Large beasts would graze on the grass, while the nearby trees would provide cover for hunters. These early hunters would study the slopes of the land in order to stalk and charge their prey from the best angles. Any resemblance to a rolling golf fairway running between trees is not coincidental, according this theory.


Another lecturer at the conference, Linda Mealey, an evolutionary psychologist at Minnesota's College of St. Benedict, speculated, "Golfing seems to substitute for hunting in many men these days."

Our low-browed ancestors who stuck to the savanna because looking at it made them happy, tended to prosper and leave lots of descendents. In contrast, those early men who found jungles, deserts, or swamps more aesthetically appealing tended to starve and thus not have many children to carry on their wayward genes.

Suetterlin recounted a study in which people from 15 different cultures were asked what they'd like to see in a picture. Then the researchers would paint the average of what they were told. Even though the scientists hadn't even mention what type of picture it should be, the consensus in 14 of the 15 cultures favored landscapes. In fact, they all came up with landscapes that looked rather like the one we were admiring.

"All over the world," Suetterlin said, "People want to see grassland, a lake, some trees, but not a solid forest, and some distant mountains for refuge. They always want to see it slightly from above."

Golf course architects, most notably Jack Nicklaus, strive to create downhill shots. In fact, practically every hole on the site of the PGA Tour's Memorial Tournament, Muirfield Village, Nicklaus' monument to himself, appears to play downhill.


These kind of studies have found that men (the hunters) prefer sweeping vistas, while women (the gatherers) prefer enclosed verdant refuges. Perhaps it's no accident that a longtime favorite book among little girls is called "The Secret Garden."

Suetterlin noted that people tend to each have two favorite landscapes in their heads. The first is the grassland. That appears to be a nearly universal favorite among children. The second is whatever landscape they live in around the time of puberty. "This superimposes on the original savanna imprinting," she explained.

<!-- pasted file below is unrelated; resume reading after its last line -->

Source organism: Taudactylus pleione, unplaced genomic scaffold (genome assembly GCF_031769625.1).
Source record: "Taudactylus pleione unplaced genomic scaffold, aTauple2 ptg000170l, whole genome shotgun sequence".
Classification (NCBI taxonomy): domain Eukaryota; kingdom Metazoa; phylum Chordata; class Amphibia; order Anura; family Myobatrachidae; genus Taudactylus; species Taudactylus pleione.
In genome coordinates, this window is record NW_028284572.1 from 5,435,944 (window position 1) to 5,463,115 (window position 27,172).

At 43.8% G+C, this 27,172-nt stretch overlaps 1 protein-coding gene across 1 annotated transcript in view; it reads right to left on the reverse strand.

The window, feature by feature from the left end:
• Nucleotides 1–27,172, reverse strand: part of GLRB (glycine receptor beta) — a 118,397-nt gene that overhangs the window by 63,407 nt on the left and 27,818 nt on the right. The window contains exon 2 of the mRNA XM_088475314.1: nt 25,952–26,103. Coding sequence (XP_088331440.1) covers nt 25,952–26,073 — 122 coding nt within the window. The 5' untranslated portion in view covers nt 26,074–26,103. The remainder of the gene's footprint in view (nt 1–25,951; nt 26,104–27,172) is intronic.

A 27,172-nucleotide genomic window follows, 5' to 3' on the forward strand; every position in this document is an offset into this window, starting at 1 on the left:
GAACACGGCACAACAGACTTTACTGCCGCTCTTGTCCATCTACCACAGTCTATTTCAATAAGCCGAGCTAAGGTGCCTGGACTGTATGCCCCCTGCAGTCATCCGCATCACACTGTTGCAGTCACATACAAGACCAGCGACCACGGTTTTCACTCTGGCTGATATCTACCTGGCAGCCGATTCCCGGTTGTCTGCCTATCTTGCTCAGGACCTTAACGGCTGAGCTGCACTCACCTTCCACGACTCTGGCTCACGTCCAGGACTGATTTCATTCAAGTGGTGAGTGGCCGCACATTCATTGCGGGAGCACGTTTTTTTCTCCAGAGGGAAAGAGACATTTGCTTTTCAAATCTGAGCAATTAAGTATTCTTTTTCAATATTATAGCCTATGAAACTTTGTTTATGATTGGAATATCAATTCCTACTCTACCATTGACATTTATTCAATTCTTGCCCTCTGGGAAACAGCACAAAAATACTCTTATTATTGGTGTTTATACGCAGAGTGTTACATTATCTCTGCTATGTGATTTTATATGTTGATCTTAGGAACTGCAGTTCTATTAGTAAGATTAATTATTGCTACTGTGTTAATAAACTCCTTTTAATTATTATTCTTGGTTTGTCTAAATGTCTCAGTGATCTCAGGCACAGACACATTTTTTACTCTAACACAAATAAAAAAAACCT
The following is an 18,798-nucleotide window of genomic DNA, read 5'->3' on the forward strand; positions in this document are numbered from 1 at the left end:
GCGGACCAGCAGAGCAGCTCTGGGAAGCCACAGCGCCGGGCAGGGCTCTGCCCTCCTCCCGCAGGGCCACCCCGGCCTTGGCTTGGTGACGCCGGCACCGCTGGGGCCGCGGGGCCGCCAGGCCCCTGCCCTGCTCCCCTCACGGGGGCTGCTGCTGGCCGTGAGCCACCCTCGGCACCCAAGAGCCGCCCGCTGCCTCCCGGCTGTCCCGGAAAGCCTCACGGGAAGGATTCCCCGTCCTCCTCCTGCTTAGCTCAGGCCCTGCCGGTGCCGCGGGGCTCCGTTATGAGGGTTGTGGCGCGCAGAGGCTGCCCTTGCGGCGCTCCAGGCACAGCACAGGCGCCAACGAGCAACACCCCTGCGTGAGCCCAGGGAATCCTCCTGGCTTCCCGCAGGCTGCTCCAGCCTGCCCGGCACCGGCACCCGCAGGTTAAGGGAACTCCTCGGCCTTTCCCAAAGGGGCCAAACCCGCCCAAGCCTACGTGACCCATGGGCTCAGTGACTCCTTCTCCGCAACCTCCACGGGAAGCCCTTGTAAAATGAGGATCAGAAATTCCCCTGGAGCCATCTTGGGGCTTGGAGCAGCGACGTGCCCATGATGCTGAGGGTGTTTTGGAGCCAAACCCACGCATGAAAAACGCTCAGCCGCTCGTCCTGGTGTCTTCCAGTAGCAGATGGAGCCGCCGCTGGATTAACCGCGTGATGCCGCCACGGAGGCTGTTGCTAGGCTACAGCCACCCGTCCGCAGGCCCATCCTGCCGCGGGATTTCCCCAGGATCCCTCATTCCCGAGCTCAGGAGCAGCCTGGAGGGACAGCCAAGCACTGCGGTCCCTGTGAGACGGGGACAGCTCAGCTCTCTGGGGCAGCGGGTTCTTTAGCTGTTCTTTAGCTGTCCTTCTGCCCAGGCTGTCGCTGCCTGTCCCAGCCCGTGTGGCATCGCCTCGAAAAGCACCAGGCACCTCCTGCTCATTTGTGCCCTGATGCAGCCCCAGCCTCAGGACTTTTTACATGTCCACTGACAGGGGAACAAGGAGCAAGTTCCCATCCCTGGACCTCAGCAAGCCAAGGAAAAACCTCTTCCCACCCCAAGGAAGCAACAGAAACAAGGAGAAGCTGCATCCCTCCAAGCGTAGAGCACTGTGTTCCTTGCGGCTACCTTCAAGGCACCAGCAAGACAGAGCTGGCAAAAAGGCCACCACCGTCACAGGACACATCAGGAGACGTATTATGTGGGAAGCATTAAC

Thus, people who spend their adolescence in, say, the desert are likely to grow up to love the desert. Of course, desert-dwellers also love grasslands, as the 275 golf courses in Arizona attest.

The theory that humans are naturally attracted to landscapes that look like East Africa during the wet season appears to have originated with University of Washington zoologist Gordon Orians around 1981. He pointed to how we make our yards and parks into lawns.

Initially, though, sociobiologists and evolutionary psychologists almost uniformly failed to notice that golf courses provided some of the strongest evidence for this hypothesis. This was probably because golf is much less popular among scientists than among, say, businessmen. (Whether there's an evolutionary explanation for that fact has not yet been studied.)


Golfers, though, began drawing the scientists' attention to golf courses in the 1990s, and by now this theory has become more widely accepted. Harvard's famed Edward O. Wilson, author of the landmark 1975 book "Sociobiology," told UPI, "I believe that the reason that people find well-landscaped golf courses 'beautiful' is that they look like savannas, down to the scattered trees, copses, and lakes, and most especially if they have vistas of the sea."

Indeed, many famous golf courses such as Pebble Beach in California and St. Andrews in Scotland are alongside the ocean. Being just outside Minneapolis, Hazeltine National does not have an ocean handy, but its most famous hole, the 16th, runs for 396 yards alongside a large lake.